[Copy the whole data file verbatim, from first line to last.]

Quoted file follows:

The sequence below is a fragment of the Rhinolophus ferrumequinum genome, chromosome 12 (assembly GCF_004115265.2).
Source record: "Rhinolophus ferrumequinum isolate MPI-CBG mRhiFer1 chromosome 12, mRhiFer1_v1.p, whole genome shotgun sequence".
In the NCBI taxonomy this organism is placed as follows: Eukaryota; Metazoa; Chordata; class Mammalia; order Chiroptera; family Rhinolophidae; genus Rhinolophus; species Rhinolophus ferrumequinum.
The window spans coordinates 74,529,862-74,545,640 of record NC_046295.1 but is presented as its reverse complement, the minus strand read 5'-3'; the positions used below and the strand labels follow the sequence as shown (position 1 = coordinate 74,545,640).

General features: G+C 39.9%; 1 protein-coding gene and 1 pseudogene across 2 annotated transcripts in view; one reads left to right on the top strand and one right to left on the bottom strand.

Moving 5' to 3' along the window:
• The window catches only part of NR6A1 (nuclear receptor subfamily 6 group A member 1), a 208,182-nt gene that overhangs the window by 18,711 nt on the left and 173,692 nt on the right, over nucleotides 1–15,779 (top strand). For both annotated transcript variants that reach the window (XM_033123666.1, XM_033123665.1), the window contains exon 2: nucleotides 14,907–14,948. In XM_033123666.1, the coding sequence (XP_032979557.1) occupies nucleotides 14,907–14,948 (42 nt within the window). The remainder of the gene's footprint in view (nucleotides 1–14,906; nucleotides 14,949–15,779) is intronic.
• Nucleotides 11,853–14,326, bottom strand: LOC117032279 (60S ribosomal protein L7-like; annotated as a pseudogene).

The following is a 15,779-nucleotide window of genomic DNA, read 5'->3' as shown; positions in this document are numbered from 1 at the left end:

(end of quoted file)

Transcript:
The sequence below is a fragment of the Rhinolophus ferrumequinum genome, chromosome 12 (assembly GCF_004115265.2).
Source record: "Rhinolophus ferrumequinum isolate MPI-CBG mRhiFer1 chromosome 12, mRhiFer1_v1.p, whole genome shotgun sequence".
In the NCBI taxonomy this organism is placed as follows: Eukaryota; Metazoa; Chordata; class Mammalia; order Chiroptera; family Rhinolophidae; genus Rhinolophus; species Rhinolophus ferrumequinum.
The window spans coordinates 74,529,862-74,545,640 of record NC_046295.1 but is presented as its reverse complement, the minus strand read 5'-3'; the positions used below and the strand labels follow the sequence as shown (position 1 = coordinate 74,545,640).

General features: G+C 39.9%; 1 protein-coding gene and 1 pseudogene across 2 annotated transcripts in view; one reads left to right on the top strand and one right to left on the bottom strand.

Moving 5' to 3' along the window:
• The window catches only part of NR6A1 (nuclear receptor subfamily 6 group A member 1), a 208,182-nt gene that overhangs the window by 18,711 nt on the left and 173,692 nt on the right, over nucleotides 1–15,779 (top strand). For both annotated transcript variants that reach the window (XM_033123666.1, XM_033123665.1), the window contains exon 2: nucleotides 14,907–14,948. In XM_033123666.1, the coding sequence (XP_032979557.1) occupies nucleotides 14,907–14,948 (42 nt within the window). The remainder of the gene's footprint in view (nucleotides 1–14,906; nucleotides 14,949–15,779) is intronic.
• Nucleotides 11,853–14,326, bottom strand: LOC117032279 (60S ribosomal protein L7-like; annotated as a pseudogene).

The following is a 15,779-nucleotide window of genomic DNA, read 5'->3' as shown; positions in this document are numbered from 1 at the left end: